The Man Who Loved Dogs
Farrar, Straus, and Giroux, January 2014
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“I asked you to come today because I want to tell you that story, Ivan,” the man who loved dogs said to me. [… ] “It’s an incredible story; you’ll see that I am not exaggerating. Before I tell it to you, I’m going to ask two things of you […] First, don’t be so formal with me anymore. That way it will be easier to explain everything to you. Also, don’t tell anyone, not even your wife; that’s why I asked you to come alone. But above all, I don’t want you to write it down.”
On a deserted Cuban beach in March of 1977, Iván Cárdenas Maturell, a humble editor of a veterinary journal, meets a mysterious man out with his two Russian Wolfhounds. While these were the dogs of the Russian aristocracy, a symbol that has no place in the glorious proletarian society, Iván soon learns that Borzoi were also the favorite breed of both Lev Davidovich Trotsky and his assassin, Ramón Mercader.
Painstakingly researched, The Man Who Loved Dogs reconstructs eleven years of Trotsky’s exile in Turkey, France, Norway, and finally Mexico, and of his assassin’s life over that same period. We see Mercader recruited away from the front lines of the Spanish Civil War and reborn first an NKVD agent, then undercover as Jacques Monard, a Belgian photographer. The factual details of each man’s life blend seamlessly with the kind of liberties that a work of historical fiction allows. (Mercader has a delightful run in with George Orwell in Spain.)
There is no glorious revolution in The Man Who Loved Dogs. Instead, this is a project of humanization (or rehabilitation, in the Soviet parlance). Stalin demonized Trotsky ruthlessly, but the Lev Davidovich we follow is a tired, often defeated man, who lived to see his friends executed and the revolution betrayed. At the same time, Padura makes us sympathize with the man who murdered our beloved Trotsky with an ice pick. Far from a hardened killer (despite the obligatory montage of his Siberian training), Mercader is physically ill for days before the attack, and doubts his ability to carry out the act. He hears Trotsky’s scream for the rest of his life.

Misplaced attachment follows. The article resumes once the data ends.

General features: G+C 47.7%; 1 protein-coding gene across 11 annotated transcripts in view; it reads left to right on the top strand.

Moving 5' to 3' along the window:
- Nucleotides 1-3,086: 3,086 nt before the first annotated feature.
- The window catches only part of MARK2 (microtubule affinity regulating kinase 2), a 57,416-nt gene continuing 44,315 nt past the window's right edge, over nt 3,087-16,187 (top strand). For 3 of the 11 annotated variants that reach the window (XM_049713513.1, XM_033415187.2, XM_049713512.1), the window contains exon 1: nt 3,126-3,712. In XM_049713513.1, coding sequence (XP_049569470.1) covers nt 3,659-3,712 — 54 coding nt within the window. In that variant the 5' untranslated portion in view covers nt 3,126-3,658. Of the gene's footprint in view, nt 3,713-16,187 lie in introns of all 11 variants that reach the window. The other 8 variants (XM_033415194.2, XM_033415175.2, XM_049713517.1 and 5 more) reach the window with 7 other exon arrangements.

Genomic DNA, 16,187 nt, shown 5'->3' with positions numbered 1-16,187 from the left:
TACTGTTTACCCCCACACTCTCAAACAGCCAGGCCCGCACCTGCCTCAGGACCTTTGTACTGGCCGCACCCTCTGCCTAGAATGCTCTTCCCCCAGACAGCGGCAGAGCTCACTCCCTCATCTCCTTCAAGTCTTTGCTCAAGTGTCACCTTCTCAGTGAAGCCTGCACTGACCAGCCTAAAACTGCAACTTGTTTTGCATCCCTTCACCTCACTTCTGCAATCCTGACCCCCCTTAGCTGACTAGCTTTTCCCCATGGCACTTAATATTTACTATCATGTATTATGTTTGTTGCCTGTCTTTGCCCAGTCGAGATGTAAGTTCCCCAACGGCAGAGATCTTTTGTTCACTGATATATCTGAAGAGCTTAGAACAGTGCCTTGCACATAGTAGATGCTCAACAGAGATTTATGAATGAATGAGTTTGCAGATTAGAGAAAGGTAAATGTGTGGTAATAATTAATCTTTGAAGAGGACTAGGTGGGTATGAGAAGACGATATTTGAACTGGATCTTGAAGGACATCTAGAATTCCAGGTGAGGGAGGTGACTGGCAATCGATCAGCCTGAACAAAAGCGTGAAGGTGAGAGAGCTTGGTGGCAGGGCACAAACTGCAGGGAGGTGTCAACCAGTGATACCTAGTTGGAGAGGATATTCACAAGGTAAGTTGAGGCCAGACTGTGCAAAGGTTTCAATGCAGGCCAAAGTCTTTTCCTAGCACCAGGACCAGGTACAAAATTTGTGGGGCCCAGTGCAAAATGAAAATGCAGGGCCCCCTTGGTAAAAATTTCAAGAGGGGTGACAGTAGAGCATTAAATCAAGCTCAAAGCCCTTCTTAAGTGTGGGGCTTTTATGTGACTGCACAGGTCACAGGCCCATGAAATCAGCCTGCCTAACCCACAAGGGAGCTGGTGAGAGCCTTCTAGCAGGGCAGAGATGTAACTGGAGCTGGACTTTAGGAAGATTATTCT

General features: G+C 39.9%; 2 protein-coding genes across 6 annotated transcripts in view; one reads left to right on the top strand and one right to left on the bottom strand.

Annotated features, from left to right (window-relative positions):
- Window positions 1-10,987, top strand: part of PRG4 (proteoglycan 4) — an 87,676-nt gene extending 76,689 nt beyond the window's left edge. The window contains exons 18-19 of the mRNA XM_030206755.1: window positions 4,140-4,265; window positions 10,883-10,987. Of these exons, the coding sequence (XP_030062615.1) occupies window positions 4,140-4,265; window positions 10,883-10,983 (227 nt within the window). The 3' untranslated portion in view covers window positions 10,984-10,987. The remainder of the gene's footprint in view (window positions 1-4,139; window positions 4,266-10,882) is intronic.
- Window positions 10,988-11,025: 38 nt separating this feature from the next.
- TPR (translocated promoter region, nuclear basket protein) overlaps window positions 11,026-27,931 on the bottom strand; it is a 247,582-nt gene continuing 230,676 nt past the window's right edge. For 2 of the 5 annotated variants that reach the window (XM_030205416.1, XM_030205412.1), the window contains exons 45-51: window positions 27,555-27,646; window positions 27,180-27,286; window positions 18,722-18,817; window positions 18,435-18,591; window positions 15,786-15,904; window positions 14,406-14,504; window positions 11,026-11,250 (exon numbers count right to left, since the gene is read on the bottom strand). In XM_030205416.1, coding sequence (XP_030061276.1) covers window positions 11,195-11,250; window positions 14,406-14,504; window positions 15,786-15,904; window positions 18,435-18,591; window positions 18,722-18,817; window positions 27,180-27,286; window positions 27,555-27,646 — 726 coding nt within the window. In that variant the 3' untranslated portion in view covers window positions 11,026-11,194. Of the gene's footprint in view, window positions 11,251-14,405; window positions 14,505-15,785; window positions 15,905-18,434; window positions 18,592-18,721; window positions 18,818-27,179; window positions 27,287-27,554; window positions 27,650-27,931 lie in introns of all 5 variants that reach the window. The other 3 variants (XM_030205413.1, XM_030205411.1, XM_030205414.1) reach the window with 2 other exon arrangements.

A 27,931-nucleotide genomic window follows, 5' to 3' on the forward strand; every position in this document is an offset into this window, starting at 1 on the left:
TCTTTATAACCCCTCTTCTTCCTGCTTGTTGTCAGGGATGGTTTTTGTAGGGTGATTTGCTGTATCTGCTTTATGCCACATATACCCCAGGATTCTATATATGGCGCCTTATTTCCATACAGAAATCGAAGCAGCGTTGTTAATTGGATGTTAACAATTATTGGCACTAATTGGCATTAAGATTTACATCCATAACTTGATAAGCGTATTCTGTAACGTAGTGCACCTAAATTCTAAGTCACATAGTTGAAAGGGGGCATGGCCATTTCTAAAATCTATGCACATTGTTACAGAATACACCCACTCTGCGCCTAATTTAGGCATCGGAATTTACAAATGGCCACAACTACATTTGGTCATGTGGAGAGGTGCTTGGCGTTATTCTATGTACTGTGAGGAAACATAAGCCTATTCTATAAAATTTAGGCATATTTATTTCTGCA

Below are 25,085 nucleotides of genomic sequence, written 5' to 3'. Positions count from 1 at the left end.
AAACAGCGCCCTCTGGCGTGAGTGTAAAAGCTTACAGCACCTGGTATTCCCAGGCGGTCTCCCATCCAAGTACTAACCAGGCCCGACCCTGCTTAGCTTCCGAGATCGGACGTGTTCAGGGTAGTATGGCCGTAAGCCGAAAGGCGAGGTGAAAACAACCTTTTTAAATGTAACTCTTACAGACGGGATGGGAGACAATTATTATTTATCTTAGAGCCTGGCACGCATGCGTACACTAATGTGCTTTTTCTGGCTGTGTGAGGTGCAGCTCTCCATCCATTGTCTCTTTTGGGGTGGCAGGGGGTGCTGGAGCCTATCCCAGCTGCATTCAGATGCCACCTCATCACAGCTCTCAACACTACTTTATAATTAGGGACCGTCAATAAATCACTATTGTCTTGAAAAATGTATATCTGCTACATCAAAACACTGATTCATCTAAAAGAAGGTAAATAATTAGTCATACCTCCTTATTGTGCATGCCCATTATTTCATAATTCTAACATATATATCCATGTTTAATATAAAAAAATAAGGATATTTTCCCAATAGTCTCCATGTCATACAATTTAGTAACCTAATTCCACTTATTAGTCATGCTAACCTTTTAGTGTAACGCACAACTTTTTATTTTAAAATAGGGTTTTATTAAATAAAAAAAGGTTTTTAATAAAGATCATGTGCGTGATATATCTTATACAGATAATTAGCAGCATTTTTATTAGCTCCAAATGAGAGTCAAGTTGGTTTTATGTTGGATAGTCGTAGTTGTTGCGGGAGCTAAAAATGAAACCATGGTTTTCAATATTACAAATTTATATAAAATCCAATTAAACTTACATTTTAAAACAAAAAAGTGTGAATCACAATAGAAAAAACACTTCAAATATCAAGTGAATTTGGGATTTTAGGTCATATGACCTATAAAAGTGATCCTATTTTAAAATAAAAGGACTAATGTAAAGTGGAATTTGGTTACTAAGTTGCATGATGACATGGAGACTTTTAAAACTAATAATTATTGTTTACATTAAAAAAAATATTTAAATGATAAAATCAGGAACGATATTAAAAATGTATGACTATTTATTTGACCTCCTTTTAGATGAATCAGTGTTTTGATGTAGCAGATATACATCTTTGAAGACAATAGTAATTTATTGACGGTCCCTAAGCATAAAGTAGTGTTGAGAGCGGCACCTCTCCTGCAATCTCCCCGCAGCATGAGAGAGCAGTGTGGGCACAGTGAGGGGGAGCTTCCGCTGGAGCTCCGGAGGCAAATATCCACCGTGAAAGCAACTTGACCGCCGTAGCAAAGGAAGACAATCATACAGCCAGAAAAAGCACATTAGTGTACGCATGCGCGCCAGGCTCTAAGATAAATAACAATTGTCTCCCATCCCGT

The only villain here is Stalin, to whom Padura shows no mercy. He is a ruthless puppet master, a point we feel not so much in the laundry lists of show trials and purges, but the fear he inspires in even the most mundane situations. Consider the story Ramon’s NKVD mentor Leonid Eitingon tells about the Hotel Moscow:
[T]he plans were given back to Shchusev the designer…both of them authorized by Comrade Stalin. […]. The only solution was to ask Comrade Stalin if he had made a mistake, but who dared to bother him during his vacation to Sochi? Besides, the general secretary was never wrong. Then Shchusev was inspired, like the genius he is: they would carry out both projects in a single building, half according to Saveliev and the other half according to Stapran…Thus was this freakish building born. […] The building is absurd, an aesthetic horror, but it exists and it conforms to Comrade Stalin’s ideas and decisions.
It would seem cliché to have such a vicious, all-powerful antagonist in a novel, if not for the fact that Stalin achieved terrifying power in his lifetime. The pure terror the authoritarian communist regimes inspired in their subjects is palpable long after his death. So long, in fact, that it takes Iván (our Cuban narrator) decades of living in fear and mediocrity to get the courage to write the story of the man who loved dogs.
In the end, the communist machine devours its own. Mercader serves twenty years in Mexican prison, and the best his Hero of the Soviet Union award can do is shuttle him to the front of the Moscow bread line. His mentor Eitingon is accused of a plot to poison Stalin, and he goes to jail as well. By the time Mercader meets Iván on the beach, he is an old man dying of cancer, from an irradiated wristwatch. Nor does Iván get out safely: in the end he succumbs to the weight of the story he was so afraid to tell all these years.
The only shortcoming to Padura’s thorough research, and his loving his reconstruction of Trotsky and Mercader’s psyches, is that he sacrifices the overall pacing of the novel in the interest of completeness. On the other hand, those four hundred eighty-two pages also serve well to emulate the creeping oppression of waiting, year after year, for the axe to fall. Thus Padura reveals the tragic fate that damns the entire system, for the leader, the party member, and the prole alike. The lesson, which Trotsky learns quickly and Mercader slowly, is that even the most passionate revolutionaries exist at the mercy of forces outside their control.